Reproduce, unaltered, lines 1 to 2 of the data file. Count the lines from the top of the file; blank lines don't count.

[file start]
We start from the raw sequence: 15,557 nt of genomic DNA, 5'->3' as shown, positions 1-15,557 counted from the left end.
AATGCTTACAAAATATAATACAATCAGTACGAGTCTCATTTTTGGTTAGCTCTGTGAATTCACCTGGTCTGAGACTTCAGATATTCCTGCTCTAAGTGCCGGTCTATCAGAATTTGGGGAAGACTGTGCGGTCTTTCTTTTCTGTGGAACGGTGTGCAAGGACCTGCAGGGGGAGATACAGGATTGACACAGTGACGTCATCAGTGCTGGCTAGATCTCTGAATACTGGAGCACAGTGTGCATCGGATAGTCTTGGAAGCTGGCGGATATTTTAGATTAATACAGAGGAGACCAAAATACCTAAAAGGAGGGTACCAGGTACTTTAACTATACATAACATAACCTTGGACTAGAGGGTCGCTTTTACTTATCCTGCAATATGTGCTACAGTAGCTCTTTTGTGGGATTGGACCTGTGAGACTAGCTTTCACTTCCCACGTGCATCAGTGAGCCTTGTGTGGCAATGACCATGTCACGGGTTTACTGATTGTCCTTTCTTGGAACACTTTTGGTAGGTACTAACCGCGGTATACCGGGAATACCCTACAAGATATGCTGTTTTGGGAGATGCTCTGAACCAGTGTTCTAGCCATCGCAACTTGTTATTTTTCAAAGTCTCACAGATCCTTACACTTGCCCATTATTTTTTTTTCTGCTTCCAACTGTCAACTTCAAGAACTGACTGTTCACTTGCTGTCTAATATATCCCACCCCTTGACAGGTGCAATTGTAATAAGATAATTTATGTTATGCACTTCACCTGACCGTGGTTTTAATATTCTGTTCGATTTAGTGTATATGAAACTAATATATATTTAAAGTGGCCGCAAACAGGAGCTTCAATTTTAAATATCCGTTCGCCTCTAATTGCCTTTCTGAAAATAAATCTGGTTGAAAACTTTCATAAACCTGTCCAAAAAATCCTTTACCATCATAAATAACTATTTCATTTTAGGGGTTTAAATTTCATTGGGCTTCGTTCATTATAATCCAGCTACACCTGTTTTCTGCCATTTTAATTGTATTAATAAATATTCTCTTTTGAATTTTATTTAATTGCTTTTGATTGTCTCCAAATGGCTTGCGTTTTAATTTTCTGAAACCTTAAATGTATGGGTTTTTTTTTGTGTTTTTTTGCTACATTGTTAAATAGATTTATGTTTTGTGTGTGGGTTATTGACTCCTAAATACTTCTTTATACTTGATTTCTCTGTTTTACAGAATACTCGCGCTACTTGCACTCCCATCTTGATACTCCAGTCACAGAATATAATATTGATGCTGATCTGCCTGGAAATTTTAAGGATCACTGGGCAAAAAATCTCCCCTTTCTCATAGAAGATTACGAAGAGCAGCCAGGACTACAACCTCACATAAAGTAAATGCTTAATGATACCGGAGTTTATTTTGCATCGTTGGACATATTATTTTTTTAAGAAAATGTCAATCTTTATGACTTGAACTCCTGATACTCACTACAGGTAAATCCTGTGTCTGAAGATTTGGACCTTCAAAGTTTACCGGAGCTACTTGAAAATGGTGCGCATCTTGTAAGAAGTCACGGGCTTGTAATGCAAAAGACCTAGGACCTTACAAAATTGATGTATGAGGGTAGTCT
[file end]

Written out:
We start from the raw sequence: 15,557 nt of genomic DNA, 5'->3' as shown, positions 1-15,557 counted from the left end.
AATGCTTACAAAATATAATACAATCAGTACGAGTCTCATTTTTGGTTAGCTCTGTGAATTCACCTGGTCTGAGACTTCAGATATTCCTGCTCTAAGTGCCGGTCTATCAGAATTTGGGGAAGACTGTGCGGTCTTTCTTTTCTGTGGAACGGTGTGCAAGGACCTGCAGGGGGAGATACAGGATTGACACAGTGACGTCATCAGTGCTGGCTAGATCTCTGAATACTGGAGCACAGTGTGCATCGGATAGTCTTGGAAGCTGGCGGATATTTTAGATTAATACAGAGGAGACCAAAATACCTAAAAGGAGGGTACCAGGTACTTTAACTATACATAACATAACCTTGGACTAGAGGGTCGCTTTTACTTATCCTGCAATATGTGCTACAGTAGCTCTTTTGTGGGATTGGACCTGTGAGACTAGCTTTCACTTCCCACGTGCATCAGTGAGCCTTGTGTGGCAATGACCATGTCACGGGTTTACTGATTGTCCTTTCTTGGAACACTTTTGGTAGGTACTAACCGCGGTATACCGGGAATACCCTACAAGATATGCTGTTTTGGGAGATGCTCTGAACCAGTGTTCTAGCCATCGCAACTTGTTATTTTTCAAAGTCTCACAGATCCTTACACTTGCCCATTATTTTTTTTTCTGCTTCCAACTGTCAACTTCAAGAACTGACTGTTCACTTGCTGTCTAATATATCCCACCCCTTGACAGGTGCAATTGTAATAAGATAATTTATGTTATGCACTTCACCTGACCGTGGTTTTAATATTCTGTTCGATTTAGTGTATATGAAACTAATATATATTTAAAGTGGCCGCAAACAGGAGCTTCAATTTTAAATATCCGTTCGCCTCTAATTGCCTTTCTGAAAATAAATCTGGTTGAAAACTTTCATAAACCTGTCCAAAAAATCCTTTACCATCATAAATAACTATTTCATTTTAGGGGTTTAAATTTCATTGGGCTTCGTTCATTATAATCCAGCTACACCTGTTTTCTGCCATTTTAATTGTATTAATAAATATTCTCTTTTGAATTTTATTTAATTGCTTTTGATTGTCTCCAAATGGCTTGCGTTTTAATTTTCTGAAACCTTAAATGTATGGGTTTTTTTTTGTGTTTTTTTGCTACATTGTTAAATAGATTTATGTTTTGTGTGTGGGTTATTGACTCCTAAATACTTCTTTATACTTGATTTCTCTGTTTTACAGAATACTCGCGCTACTTGCACTCCCATCTTGATACTCCAGTCACAGAATATAATATTGATGCTGATCTGCCTGGAAATTTTAAGGATCACTGGGCAAAAAATCTCCCCTTTCTCATAGAAGATTACGAAGAGCAGCCAGGACTACAACCTCACATAAAGTAAATGCTTAATGATACCGGAGTTTATTTTGCATCGTTGGACATATTATTTTTTTAAGAAAATGTCAATCTTTATGACTTGAACTCCTGATACTCACTACAGGTAAATCCTGTGTCTGAAGATTTGGACCTTCAAAGTTTACCGGAGCTACTTGAAAATGGTGCGCATCTTGTAAGAAGTCACGGGCTTGTAATGCAAAAGACCTAGGACCTTACAAAATTGATGTATGAGGGTAGTCT